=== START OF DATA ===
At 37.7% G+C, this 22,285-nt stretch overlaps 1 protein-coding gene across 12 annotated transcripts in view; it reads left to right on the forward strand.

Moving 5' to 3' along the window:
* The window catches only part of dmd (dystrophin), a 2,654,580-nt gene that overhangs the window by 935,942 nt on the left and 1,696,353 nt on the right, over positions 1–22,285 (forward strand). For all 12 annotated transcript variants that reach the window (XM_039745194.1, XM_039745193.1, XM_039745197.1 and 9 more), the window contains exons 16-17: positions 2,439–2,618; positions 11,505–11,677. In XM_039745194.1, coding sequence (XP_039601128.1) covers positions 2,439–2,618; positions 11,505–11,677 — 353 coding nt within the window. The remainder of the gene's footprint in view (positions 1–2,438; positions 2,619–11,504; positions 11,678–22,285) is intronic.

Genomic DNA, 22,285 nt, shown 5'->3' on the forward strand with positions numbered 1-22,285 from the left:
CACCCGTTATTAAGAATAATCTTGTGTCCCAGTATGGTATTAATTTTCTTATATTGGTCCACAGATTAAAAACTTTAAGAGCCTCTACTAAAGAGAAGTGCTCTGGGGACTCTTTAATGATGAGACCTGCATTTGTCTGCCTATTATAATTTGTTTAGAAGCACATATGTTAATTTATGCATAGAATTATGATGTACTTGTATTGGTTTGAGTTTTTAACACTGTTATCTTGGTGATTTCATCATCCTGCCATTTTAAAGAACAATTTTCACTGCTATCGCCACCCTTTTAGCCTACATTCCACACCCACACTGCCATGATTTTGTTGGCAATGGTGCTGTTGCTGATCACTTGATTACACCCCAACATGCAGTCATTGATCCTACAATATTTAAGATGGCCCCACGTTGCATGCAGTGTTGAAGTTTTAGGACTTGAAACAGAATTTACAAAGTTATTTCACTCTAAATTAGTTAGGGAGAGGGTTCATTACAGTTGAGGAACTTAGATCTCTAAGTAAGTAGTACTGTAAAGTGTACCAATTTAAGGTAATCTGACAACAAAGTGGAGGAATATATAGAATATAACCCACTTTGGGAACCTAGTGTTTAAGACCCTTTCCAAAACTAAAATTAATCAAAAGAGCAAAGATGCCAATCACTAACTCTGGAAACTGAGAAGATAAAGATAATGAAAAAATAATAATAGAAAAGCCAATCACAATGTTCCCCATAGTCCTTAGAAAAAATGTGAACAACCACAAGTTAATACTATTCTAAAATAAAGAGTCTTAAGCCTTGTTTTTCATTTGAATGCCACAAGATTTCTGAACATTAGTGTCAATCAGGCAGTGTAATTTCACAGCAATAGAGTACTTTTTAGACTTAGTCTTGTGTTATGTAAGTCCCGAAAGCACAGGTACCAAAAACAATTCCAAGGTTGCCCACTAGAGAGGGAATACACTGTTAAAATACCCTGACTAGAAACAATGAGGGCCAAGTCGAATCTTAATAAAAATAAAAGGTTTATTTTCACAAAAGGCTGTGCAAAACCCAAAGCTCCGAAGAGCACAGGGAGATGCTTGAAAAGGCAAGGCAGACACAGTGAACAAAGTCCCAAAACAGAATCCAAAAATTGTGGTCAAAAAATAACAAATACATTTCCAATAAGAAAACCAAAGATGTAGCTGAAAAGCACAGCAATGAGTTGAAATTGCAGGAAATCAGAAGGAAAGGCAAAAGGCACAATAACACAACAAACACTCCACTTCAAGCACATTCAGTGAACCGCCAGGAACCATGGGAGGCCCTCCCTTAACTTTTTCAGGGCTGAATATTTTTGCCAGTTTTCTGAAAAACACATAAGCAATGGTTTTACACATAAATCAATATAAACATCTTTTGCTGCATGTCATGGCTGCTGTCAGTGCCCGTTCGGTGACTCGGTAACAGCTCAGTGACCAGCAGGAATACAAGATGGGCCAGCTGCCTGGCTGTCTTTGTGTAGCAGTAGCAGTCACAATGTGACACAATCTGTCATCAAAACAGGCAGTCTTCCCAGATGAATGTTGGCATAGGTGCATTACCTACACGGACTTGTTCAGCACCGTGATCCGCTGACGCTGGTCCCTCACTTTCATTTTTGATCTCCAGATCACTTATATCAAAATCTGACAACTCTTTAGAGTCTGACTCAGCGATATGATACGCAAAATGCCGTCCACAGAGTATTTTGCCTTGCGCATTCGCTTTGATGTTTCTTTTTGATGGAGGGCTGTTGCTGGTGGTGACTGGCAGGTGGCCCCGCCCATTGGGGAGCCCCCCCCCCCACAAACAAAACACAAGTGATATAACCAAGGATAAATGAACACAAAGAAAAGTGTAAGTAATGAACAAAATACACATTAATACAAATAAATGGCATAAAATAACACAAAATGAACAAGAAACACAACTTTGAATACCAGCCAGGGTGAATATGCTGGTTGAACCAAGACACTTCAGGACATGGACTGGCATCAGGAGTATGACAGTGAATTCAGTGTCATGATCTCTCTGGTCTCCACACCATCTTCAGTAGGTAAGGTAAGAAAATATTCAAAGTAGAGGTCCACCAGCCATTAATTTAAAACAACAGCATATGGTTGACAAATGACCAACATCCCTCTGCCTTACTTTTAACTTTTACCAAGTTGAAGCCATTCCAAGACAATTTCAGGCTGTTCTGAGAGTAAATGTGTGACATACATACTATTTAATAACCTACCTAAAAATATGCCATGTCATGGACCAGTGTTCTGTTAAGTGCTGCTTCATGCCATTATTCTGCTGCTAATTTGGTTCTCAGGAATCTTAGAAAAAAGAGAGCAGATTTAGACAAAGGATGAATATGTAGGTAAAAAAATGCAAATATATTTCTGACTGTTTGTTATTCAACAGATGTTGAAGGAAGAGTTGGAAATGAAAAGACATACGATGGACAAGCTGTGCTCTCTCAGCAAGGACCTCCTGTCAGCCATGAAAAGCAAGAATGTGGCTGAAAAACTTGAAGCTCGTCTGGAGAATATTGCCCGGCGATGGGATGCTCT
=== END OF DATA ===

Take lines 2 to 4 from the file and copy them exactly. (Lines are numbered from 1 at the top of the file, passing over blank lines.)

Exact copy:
Moving 5' to 3' along the window:
* The window catches only part of dmd (dystrophin), a 2,654,580-nt gene that overhangs the window by 935,942 nt on the left and 1,696,353 nt on the right, over positions 1–22,285 (forward strand). For all 12 annotated transcript variants that reach the window (XM_039745194.1, XM_039745193.1, XM_039745197.1 and 9 more), the window contains exons 16-17: positions 2,439–2,618; positions 11,505–11,677. In XM_039745194.1, coding sequence (XP_039601128.1) covers positions 2,439–2,618; positions 11,505–11,677 — 353 coding nt within the window. The remainder of the gene's footprint in view (positions 1–2,438; positions 2,619–11,504; positions 11,678–22,285) is intronic.

Genomic DNA, 22,285 nt, shown 5'->3' on the forward strand with positions numbered 1-22,285 from the left: